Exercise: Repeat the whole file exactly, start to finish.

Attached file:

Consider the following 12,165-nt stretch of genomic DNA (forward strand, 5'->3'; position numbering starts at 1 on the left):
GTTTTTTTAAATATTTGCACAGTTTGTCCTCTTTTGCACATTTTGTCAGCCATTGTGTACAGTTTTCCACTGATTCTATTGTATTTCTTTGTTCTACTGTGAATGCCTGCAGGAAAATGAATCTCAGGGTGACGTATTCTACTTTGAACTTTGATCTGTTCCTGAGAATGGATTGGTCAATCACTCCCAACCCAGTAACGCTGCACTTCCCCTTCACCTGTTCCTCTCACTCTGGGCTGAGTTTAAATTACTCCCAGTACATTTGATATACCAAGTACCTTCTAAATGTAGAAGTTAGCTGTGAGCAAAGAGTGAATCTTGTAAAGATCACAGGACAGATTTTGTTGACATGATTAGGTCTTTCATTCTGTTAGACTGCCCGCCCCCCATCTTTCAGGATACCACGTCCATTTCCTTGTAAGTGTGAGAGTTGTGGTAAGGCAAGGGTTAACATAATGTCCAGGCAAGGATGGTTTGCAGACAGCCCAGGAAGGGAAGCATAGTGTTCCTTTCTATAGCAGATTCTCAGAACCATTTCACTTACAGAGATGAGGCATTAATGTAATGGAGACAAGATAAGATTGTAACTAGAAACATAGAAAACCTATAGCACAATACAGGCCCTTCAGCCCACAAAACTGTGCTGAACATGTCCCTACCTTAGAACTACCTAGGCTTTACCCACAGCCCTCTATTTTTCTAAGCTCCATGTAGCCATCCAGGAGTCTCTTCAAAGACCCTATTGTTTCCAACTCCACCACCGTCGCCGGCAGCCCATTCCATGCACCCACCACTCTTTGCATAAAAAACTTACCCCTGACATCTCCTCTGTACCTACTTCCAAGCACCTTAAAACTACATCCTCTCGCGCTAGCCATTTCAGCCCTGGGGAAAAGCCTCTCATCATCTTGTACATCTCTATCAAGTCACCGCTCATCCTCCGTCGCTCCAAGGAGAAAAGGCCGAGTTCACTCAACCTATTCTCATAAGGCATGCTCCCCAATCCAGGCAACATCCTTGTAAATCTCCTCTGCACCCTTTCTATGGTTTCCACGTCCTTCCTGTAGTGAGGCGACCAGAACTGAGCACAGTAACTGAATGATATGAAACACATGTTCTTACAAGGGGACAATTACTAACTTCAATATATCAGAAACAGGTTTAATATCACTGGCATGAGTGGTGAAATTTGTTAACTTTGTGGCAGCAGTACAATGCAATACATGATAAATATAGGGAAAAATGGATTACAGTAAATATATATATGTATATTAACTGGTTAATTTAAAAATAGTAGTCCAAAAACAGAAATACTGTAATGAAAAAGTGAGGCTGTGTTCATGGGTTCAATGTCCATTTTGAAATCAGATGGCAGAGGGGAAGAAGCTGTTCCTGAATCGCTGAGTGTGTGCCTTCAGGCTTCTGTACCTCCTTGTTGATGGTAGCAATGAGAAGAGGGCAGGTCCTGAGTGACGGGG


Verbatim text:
Consider the following 12,165-nt stretch of genomic DNA (forward strand, 5'->3'; position numbering starts at 1 on the left):
GTTTTTTTAAATATTTGCACAGTTTGTCCTCTTTTGCACATTTTGTCAGCCATTGTGTACAGTTTTCCACTGATTCTATTGTATTTCTTTGTTCTACTGTGAATGCCTGCAGGAAAATGAATCTCAGGGTGACGTATTCTACTTTGAACTTTGATCTGTTCCTGAGAATGGATTGGTCAATCACTCCCAACCCAGTAACGCTGCACTTCCCCTTCACCTGTTCCTCTCACTCTGGGCTGAGTTTAAATTACTCCCAGTACATTTGATATACCAAGTACCTTCTAAATGTAGAAGTTAGCTGTGAGCAAAGAGTGAATCTTGTAAAGATCACAGGACAGATTTTGTTGACATGATTAGGTCTTTCATTCTGTTAGACTGCCCGCCCCCCATCTTTCAGGATACCACGTCCATTTCCTTGTAAGTGTGAGAGTTGTGGTAAGGCAAGGGTTAACATAATGTCCAGGCAAGGATGGTTTGCAGACAGCCCAGGAAGGGAAGCATAGTGTTCCTTTCTATAGCAGATTCTCAGAACCATTTCACTTACAGAGATGAGGCATTAATGTAATGGAGACAAGATAAGATTGTAACTAGAAACATAGAAAACCTATAGCACAATACAGGCCCTTCAGCCCACAAAACTGTGCTGAACATGTCCCTACCTTAGAACTACCTAGGCTTTACCCACAGCCCTCTATTTTTCTAAGCTCCATGTAGCCATCCAGGAGTCTCTTCAAAGACCCTATTGTTTCCAACTCCACCACCGTCGCCGGCAGCCCATTCCATGCACCCACCACTCTTTGCATAAAAAACTTACCCCTGACATCTCCTCTGTACCTACTTCCAAGCACCTTAAAACTACATCCTCTCGCGCTAGCCATTTCAGCCCTGGGGAAAAGCCTCTCATCATCTTGTACATCTCTATCAAGTCACCGCTCATCCTCCGTCGCTCCAAGGAGAAAAGGCCGAGTTCACTCAACCTATTCTCATAAGGCATGCTCCCCAATCCAGGCAACATCCTTGTAAATCTCCTCTGCACCCTTTCTATGGTTTCCACGTCCTTCCTGTAGTGAGGCGACCAGAACTGAGCACAGTAACTGAATGATATGAAACACATGTTCTTACAAGGGGACAATTACTAACTTCAATATATCAGAAACAGGTTTAATATCACTGGCATGAGTGGTGAAATTTGTTAACTTTGTGGCAGCAGTACAATGCAATACATGATAAATATAGGGAAAAATGGATTACAGTAAATATATATATGTATATTAACTGGTTAATTTAAAAATAGTAGTCCAAAAACAGAAATACTGTAATGAAAAAGTGAGGCTGTGTTCATGGGTTCAATGTCCATTTTGAAATCAGATGGCAGAGGGGAAGAAGCTGTTCCTGAATCGCTGAGTGTGTGCCTTCAGGCTTCTGTACCTCCTTGTTGATGGTAGCAATGAGAAGAGGGCAGGTCCTGAGTGACGGGG